|Newspaper Title||Adelaide Observer (SA : 1843 - 1904)|
|Trove Title||A Life's Punishment|
A LIFE'S PUNISHMENT.
By E. Davenport (Jleland,
It bad been impossible, while the shearing waB in progress, for me to fully attend to my bookkeeping duties ; consequently they had fallen in arrear, and I now had to work con stantly to make up for lost time. I had been hard at work all the forenoon of the day fol lowing the last evening I had spent at the
house. MoPherson had gone away to some distant part of the run on business. #Har dinge, the two girls, and Walter had ridden out after dinner, leaving Mary, who could not ride, at home alone.
I bad finished my after-dinner pipe, ana had begun work again, when glancing out of the window I saw Mary coming towards the office. I guessed her errand in a moment, and trembled at the prospect of the coming interview. Hardly conscious of what I did, I bent my head over my work and tried to add up the columns of figures before me. The day was warm, it being the month of November, and the office door was unfastened and partly open. First I could hear Mary's footsteps, then the rustle of her dresB; she croBsedtne verandah, pushed open the door, and addressed me by my name—my real name.
The intense excitement of the momen -braced me up and gave me courage. 1 fel determined to maintain my position. Afte having endured so much pain I would no - give in and cry out at the laat moment. But . that Budden calling of my name by a voice which I had not heard utter it for years produced sensations within me such as £
I looked up from my writing; Mary was . standing by the door, holding by itB handle.
Her face was white, and had a drawn, pinched look, but her eyes were intensely bright. They looked dry and hot, and gazed at me aB though they would read my very thonghtB,
I got up from my chair and went towards her. My pulses were throbbing painfully, but I could control my voice. I asked her if she was in want of anything—was there any thing I could do, or get for her; and thus noticing her appearance, as if it had just struck me, asked if she were ill; would she not sit down. My coolness gave her time to collect herBelf. I could see that she began to think that she had been mistaken, and that she was relieved at the thought.
She took the chair I ottered her, and eagerly drank the glass of water I brought
from the waterbag hanging in the room. It 1 revived her a little, and then she told me that she was not feeling well, but that it was nothing more than over-excitement. She had had a friend, a cousin, who some years ago had left England for America; but the ship he sailed in had foundered and all hands were supposed to have been lost. But from the eveniug Bhe had first met me at Pamatta she had been struck by a strong
and curious resemblance in my voice and j
manner to those of her friend. So strong had been the resemblance that she had thought that possibly I might have been that person in diBguise.
Then, as she paused, I asked what reason J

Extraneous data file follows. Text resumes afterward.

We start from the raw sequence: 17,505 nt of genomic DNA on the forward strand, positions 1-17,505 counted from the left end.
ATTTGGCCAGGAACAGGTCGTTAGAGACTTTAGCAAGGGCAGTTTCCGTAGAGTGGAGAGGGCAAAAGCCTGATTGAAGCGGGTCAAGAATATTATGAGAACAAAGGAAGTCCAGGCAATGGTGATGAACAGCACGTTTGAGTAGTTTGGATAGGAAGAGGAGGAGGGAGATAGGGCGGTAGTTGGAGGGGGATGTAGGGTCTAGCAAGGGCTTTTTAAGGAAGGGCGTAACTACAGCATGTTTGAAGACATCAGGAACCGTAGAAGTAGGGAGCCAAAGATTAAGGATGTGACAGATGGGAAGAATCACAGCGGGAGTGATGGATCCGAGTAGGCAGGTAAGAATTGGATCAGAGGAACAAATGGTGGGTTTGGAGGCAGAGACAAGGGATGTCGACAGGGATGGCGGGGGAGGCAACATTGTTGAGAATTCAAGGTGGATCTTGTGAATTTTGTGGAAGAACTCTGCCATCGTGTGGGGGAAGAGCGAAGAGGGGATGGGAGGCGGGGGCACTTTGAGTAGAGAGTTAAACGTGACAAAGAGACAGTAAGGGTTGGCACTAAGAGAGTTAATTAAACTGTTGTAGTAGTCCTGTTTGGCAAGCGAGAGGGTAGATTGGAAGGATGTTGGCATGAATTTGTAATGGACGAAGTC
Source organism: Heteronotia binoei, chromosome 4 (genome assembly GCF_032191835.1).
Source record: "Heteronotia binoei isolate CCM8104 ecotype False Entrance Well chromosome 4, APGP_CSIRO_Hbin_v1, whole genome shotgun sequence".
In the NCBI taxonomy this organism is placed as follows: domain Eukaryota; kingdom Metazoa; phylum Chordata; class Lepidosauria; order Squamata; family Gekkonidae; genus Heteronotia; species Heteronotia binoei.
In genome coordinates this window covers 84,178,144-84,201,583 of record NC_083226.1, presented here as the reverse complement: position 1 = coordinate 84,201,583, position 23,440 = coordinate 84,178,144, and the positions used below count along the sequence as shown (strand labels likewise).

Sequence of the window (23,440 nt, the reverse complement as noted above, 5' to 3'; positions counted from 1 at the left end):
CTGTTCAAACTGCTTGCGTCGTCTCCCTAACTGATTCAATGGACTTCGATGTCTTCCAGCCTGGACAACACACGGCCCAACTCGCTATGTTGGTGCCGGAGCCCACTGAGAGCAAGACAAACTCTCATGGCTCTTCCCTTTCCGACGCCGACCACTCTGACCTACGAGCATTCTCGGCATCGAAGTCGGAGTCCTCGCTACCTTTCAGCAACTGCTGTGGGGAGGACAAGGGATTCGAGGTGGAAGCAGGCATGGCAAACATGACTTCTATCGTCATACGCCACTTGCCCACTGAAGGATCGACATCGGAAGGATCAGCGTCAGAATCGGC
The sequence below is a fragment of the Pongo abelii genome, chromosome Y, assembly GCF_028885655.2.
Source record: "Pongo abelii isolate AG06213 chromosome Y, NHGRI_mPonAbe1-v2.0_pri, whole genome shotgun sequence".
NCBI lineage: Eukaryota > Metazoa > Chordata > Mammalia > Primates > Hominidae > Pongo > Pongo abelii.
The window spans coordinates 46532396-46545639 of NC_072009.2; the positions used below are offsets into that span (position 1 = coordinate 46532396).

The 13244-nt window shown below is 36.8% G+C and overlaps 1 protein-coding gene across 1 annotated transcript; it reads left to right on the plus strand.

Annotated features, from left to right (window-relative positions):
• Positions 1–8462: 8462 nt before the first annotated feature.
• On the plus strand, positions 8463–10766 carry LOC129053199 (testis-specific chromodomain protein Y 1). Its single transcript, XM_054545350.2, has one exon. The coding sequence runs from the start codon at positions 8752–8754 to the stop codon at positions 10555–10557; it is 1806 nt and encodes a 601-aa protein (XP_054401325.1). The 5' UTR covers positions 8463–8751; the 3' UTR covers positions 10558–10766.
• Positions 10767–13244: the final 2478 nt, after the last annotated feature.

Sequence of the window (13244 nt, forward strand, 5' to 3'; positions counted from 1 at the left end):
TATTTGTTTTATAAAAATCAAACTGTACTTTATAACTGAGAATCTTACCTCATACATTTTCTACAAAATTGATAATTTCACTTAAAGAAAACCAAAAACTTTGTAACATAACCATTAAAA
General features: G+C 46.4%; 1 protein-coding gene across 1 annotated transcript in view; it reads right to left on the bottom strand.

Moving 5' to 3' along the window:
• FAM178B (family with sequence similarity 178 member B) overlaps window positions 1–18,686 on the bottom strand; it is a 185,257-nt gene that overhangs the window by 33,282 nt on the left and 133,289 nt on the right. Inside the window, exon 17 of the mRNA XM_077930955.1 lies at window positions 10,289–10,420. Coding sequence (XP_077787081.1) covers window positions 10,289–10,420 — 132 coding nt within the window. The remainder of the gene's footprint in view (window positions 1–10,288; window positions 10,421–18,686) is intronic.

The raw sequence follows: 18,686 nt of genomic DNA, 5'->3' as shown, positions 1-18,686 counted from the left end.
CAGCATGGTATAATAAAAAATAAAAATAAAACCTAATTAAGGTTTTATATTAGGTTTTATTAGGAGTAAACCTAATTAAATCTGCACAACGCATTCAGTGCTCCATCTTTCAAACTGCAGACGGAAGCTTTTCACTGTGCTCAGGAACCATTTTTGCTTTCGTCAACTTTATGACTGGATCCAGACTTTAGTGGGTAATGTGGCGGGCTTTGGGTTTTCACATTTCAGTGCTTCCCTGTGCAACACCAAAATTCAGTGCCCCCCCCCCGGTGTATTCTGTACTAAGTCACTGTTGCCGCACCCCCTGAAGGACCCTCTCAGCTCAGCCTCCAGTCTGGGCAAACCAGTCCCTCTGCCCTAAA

there could be tor any disguise on his part. If he had escaped from the wreck he would surely have written to his friends on the first opportunity.
I longed to know if she had been told of the errors I had committed in London. My back was towards the light, and I felt that now I was face to face with danger I could play my part.
Yes 1 She had heard. She had been told
of what I had done. The pale face flushed as • I asked the questions. Nothing short of a feeling of shame or "embarrassment could have called up such a colour as that. But it faded as quickly as it came. Her voice was
low and tremulous as she answered that there ] were reasons why her friend might not care to , let any one know his whereabouts, and then, aB if speaking to herself, she said " But there were some who would have rejoiced to know that he was alive, some, who out of love for him, would have shut their eyes to his faults who would have treated him even as the father treated his prodigal sod."
The hands tightly clasped lay in her lap,
her voice was almost inaudible as Bhe finished
speakiDg. I turned away. I could not utter | a word, I dared not. When I looked round again Mary had goDe. She was walking slowly homewards to her home, to Har dinge s—not to mine ! Fcol that I had been ! I watched her until she disappeared through the wicket gate in the garden fence round the ? house.
Then I closed and locked the office door, and went back to my books. I sat down before them. I was there when the 6 o'clock bell rang at supper-time; but I had done no work, had made not a single entry from the time I had seen Mary coming towards the office.
Hardinge came down to Bachelors' Hall - after supper, and smoked hie evening pipe. Walter came also and stayed with me after Mr. Hardinge£had gone back to the house. During the evening it came out in conversa tion that his mother waB not very well. She had not been present at dinner. From that I led him on to talk of his wife in England. Hie original reserve towards me had by this time quite worn away, and being alone -'together he spoke freely and openly. He
little knew how interesting to me was the topic upon which he spoke. Of his father, as he remembered him, he spoke with a love that made me long to tell him that I was his father. Whether he had been told or had heard of bis father's dishonour I could not